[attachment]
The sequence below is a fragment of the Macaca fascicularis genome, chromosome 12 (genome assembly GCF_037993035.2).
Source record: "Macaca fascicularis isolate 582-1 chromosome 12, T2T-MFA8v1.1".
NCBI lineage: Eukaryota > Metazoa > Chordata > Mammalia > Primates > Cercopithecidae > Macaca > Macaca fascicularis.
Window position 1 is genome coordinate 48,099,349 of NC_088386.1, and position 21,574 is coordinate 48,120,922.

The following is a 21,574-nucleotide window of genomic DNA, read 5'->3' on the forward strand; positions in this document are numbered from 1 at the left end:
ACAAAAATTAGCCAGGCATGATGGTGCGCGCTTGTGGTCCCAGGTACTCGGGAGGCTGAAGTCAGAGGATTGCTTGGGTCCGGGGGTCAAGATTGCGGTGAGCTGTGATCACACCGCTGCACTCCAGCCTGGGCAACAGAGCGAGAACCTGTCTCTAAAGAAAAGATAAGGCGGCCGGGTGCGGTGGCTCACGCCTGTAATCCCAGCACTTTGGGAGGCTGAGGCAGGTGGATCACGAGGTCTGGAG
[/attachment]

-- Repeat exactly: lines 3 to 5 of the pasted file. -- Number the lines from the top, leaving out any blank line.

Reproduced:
NCBI lineage: Eukaryota > Metazoa > Chordata > Mammalia > Primates > Cercopithecidae > Macaca > Macaca fascicularis.
Window position 1 is genome coordinate 48,099,349 of NC_088386.1, and position 21,574 is coordinate 48,120,922.

The following is a 21,574-nucleotide window of genomic DNA, read 5'->3' on the forward strand; positions in this document are numbered from 1 at the left end: